Amazon Appstore was announced, there was great hope for the new platform. But application developers are growing unhappy with the e-commerce king. The promise was to bring eyeballs and dollars to apps. For some, only half of that has proven to be true and the gripes are starting to mount.When the
The Android Market was and continues to be a work in progress (with more malware infiltrating it every day): difficult to search and with no application filtering process, a la Apple. Amazon was supposed to be the cure for what ails the Android Market and untrustworthy, third-party application stores in general. It was supposed to be a regulated marketplace from a trusted source in the tech community. According to two Android developers, Shifty Jelly and Bithack, the Amazon Appstore experience has been anything but rewarding.
Shifty Jelly & The Case Of The Missing Revenue
Shifty Jelly is an Australian app maker that has produced the "Pocket" line of apps, mostly for iOS: Pocket Weather, Pocket Casts, Pocket Weather World and Weather Watch. The company's contention with the Amazon Appstore concerns the feature that makes Amazon stand a head above the rest of the Android ecosystem - the free app of the day. Angry Birds, Plants vs. Zombies and other large titles have had turns as the free app. Amazon claimed when the Appstore came out that it would pay developers 20% of the app's list price for every unit sold during free day promotions. So, if an app cost a dollar, the developer would still make $0.20 during free day promotions.
That is not the experience Shifty Jelly had. In a blog post earlier today, the company said that Amazon had sent them an email asking them to participate in the free app program, yet, at the bottom of the email, promising no revenue share for the company.
Here is the excerpt from the email:
As you may already know, the Free App of the Day offer placement is one of the most visible and valuable spaces on the Amazon Appstore. We would like to include your app "[name removed]" in our Free App of the Day calendar. We have seen tremendous results from this promotion spot and believe it will bring you a great deal of positive reviews and traffic. It is an opportunity to build your brand especially in association with a brand like Amazon's. The current price of this placement is at 0% rev share for that one day you are placed.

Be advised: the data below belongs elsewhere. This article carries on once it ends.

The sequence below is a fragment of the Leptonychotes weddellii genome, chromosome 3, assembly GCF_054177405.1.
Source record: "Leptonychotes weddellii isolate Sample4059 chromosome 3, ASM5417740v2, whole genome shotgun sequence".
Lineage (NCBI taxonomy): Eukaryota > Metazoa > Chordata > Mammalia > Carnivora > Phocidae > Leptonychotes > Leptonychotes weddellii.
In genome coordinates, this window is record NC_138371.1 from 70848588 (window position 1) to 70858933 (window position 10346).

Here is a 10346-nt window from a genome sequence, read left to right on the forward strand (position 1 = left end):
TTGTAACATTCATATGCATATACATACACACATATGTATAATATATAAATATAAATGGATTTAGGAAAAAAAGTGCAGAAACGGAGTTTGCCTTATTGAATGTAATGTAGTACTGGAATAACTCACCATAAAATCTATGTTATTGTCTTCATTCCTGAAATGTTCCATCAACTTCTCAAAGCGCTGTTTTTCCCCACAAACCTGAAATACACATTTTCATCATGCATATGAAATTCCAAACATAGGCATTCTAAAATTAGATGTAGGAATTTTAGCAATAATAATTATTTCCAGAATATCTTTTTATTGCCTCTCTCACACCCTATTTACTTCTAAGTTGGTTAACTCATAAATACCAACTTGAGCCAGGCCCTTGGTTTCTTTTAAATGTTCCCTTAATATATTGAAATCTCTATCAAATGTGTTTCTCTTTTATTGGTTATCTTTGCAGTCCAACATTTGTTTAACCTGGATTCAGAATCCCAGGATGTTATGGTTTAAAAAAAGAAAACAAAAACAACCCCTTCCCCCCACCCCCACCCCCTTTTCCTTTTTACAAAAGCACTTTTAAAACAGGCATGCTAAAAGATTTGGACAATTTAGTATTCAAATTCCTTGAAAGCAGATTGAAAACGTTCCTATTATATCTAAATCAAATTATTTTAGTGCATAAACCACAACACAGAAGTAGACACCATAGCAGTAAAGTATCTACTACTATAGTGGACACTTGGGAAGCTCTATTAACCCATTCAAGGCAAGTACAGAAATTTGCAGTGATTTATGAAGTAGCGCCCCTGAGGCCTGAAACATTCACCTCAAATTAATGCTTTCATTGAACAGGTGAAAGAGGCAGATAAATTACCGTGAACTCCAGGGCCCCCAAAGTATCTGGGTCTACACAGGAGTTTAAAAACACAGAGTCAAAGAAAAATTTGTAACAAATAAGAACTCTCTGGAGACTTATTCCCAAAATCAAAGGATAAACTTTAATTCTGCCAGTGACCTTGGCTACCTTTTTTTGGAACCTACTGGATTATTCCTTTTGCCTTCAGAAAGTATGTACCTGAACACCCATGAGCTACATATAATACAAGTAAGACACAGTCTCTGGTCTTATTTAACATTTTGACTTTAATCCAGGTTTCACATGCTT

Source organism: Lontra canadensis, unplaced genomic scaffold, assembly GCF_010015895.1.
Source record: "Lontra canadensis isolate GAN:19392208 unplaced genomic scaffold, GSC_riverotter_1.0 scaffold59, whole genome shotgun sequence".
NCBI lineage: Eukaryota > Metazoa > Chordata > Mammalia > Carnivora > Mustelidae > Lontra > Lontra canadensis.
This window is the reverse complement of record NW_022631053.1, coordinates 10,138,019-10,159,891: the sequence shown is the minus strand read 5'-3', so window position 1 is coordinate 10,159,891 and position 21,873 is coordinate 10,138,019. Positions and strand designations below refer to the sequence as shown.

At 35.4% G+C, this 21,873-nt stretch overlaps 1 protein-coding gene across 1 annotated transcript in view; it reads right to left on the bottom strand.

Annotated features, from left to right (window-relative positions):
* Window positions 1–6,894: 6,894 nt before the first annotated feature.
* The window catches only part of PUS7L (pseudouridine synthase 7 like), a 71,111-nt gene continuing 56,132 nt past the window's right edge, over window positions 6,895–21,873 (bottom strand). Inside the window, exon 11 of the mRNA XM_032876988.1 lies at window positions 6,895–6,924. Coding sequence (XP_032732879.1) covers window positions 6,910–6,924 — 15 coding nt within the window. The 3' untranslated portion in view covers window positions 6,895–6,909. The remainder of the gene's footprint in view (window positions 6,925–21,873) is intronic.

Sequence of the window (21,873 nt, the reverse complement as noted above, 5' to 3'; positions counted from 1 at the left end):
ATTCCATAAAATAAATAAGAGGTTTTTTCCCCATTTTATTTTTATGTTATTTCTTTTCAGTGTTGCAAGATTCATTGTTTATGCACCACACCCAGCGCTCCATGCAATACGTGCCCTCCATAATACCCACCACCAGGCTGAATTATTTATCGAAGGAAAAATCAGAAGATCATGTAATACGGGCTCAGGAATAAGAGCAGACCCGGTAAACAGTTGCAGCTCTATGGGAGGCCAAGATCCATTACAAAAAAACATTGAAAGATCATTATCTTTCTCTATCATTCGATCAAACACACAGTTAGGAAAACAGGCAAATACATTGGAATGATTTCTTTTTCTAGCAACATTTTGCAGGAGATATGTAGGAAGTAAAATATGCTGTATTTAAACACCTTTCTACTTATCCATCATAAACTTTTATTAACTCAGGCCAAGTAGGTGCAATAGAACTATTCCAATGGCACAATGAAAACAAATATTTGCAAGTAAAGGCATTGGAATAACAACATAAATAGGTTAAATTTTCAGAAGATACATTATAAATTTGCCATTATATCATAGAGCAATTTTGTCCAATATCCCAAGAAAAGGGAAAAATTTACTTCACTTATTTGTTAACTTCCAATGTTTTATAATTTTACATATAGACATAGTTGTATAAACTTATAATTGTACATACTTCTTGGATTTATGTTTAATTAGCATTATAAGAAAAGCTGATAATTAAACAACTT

Note: bolding emphasis added by Amazon, according to Shifty.
Treating Developers Like Unpaid Interns
Amazon is essentially asking Shifty Jelly to place its app in the free day promotion for the exposure. This is a common practice in the media industry, asking a writer to write free or cheap for the exposure or for the "clip." See: Huffington Post. Yet, in the realm of public perception, Amazon looks like the good guys for helping developers out.
"What makes us mad though is the public perception that Amazon pays developers to be featured," Shifty wrote in its blog. "Every single person we asked on Twitter or via email thought they were helping developers out, and getting a free application. Amazon does nothing to dispel these rumours, in fact they put really restrictive clauses at the bottom of their emails, saying that no one is even allowed to discuss these back door deals they are doing."
Shifty says that it "sold" nearly 100,000 apps during its free day on the Amazon Appstore that would have translated to near $54,000. Yet, it did not make a cent and actually has to pay to acquire and maintain more servers to handle the traffic. It has since pulled its app for the Amazon Appstore and will not provide any updates (though it still provides functionality) to those who acquired it through Amazon.